11. Mr. David Heath (Somerton and Frome) (LD): What the timetable is for the planned improvements to the A303 in Somerset; and if he will make a statement. [59787]

The Minister of State, Department for Transport (Dr. Stephen Ladyman): We are considering the south-west region's advice on its priorities for major schemes in the south-west, including schemes on the A303. We hope to announce our response to that advice later in the year.

Mr. Heath: There are two things that interest my constituents: the Sparkford to Ilchester safety improvements and the replacement of the road surface on the A303 with a low noise surface. We are disappointed that, given that other schemes on the A303 have been delayed for unavoidable reasons, the safety improvements—not capacity improvements—between Sparkford and Ilchester have not been brought forward. There is also disappointment that the anticipated change of road surface has apparently been delayed because the money that would have been used has gone instead to the A1. Will the Minister consider both schemes and write to me to say whether they can be undertaken at the earliest possible opportunity? They would improve my constituents' quality of life.

Dr. Ladyman: I will write to the hon. Gentleman and tell him what the latest position is on any safety and surface improvements that are needed on those roads. As for the capacity increases, he is a member of a party with a presumption against road building—we are constantly being told that we should not be building any—but he and the hon. Member for Hazel Grove (Andrew Stunell) between them have proposed £2 billion of road building.

Mr. Jeremy Browne (Taunton) (LD): There is an intrinsic link between the A303 project being mooted by the Government and the A358 dualling, which links the end of the Ilminster bypass on the A303 to junction 25 of the M5 at Taunton. Will the Minister give us an update on the progress that the Government are making with the dualling of the A358 on that stretch and when they anticipate starting work on that project?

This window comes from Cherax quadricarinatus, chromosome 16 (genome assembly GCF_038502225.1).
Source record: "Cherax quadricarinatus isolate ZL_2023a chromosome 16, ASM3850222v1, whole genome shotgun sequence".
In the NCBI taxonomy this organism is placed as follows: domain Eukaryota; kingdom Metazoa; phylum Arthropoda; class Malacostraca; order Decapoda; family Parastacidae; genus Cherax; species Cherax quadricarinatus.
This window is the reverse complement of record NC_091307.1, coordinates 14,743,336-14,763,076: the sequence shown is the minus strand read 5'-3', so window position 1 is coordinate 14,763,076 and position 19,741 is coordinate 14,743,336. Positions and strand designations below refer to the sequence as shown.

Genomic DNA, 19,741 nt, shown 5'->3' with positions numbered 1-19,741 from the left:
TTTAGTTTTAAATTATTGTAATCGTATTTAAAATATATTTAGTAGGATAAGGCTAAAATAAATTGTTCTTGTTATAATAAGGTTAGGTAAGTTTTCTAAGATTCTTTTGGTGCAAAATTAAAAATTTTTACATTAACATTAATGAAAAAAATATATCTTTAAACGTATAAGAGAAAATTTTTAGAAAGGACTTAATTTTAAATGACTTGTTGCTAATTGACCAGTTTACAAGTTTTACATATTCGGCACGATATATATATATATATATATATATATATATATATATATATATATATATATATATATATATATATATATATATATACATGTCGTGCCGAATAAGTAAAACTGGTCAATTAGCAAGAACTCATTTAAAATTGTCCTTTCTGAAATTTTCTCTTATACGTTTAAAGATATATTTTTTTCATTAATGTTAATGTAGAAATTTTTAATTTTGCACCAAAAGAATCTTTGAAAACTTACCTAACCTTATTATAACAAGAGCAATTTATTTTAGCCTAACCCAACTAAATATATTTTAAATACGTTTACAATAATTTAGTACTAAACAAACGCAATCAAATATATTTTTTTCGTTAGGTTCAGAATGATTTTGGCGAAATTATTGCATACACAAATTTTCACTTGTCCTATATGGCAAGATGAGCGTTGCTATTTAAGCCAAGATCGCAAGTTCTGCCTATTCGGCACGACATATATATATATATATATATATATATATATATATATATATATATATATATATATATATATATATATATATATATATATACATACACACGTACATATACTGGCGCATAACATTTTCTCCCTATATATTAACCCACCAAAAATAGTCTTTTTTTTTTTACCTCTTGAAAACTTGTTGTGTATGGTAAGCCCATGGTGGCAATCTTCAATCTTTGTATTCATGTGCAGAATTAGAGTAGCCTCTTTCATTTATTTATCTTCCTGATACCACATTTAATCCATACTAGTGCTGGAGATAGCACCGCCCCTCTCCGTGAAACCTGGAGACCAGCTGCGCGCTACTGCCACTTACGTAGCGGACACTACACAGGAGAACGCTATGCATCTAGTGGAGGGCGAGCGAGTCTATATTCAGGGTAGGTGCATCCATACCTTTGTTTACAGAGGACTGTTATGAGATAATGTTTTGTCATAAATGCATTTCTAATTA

Dr. Ladyman: Once again, we are considering the advice from the south-west region on priorities and as soon as we have that advice, we will make it known.

UK Airports

13. Tony Lloyd (Manchester, Central) (Lab): If he will make a statement on the effect of the structure of British Airports Authority airports on his policy on UK airports. [59789]

The Secretary of State for Transport (Mr. Alistair Darling): I refer my hon. Friend to the answer that I gave to Question 2.
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Tony Lloyd: Referring to that answer, although I accept that it is the competition authorities that must ultimately decide on the balance of advantage, will the Minister ask the competition authorities if they will look carefully at producing a report on the costs and benefits of the BAA monopoly, particularly in the south-east, and the way in which that impacts on airlines and the travelling public, particularly in the light of the calls for the break-up of BAA by many of the internationally known airlines?

Mr. Darling: We have responded to the Civil Aviation Authority consultation, which deals with the designation of the London airports. Any question of an investigation of the ownership of those airports has to be dealt with by the competition authorities. The most important thing is for us to ensure that, whoever owns the airports, we get the investment that we need to provide additional runway and terminal capacity. That is the most important thing for the well-being of the economic health of this country. As I said earlier, no Government can be indifferent to that.

David Taylor (North-West Leicestershire) (Lab/Co-op): When my right hon. Friend considers the structure of BAA and airports in the months to come, will he widen his net to look at those cases in which regional airports are owned by the same organisation? The Manchester Airport Group owns the large Manchester airport, as well as East Midlands airport in my constituency, which has significant problems that MAG has not addressed. Will he also review regional airport ownership?

Mr. Darling: No, there is no reason why Manchester Airport Group or anyone else should not own East Midlands airport. The test is whether there is a monopoly and whether that monopoly power is being abused. That is what the competition authorities have to decide under the Enterprise Act 2003. There is no reason why a company cannot own more than one airport. What is important is that the company concerned is prepared to commit sufficient investment to ensure that the airport can meet the demands on it and continue to contribute to the British economy. East Midlands airport, as my hon. Friend knows, has seen a substantial increase in freight traffic. I appreciate that there are local concerns about noise, but the contribution that the airport makes to the east midlands economy, and therefore to jobs, cannot be overlooked.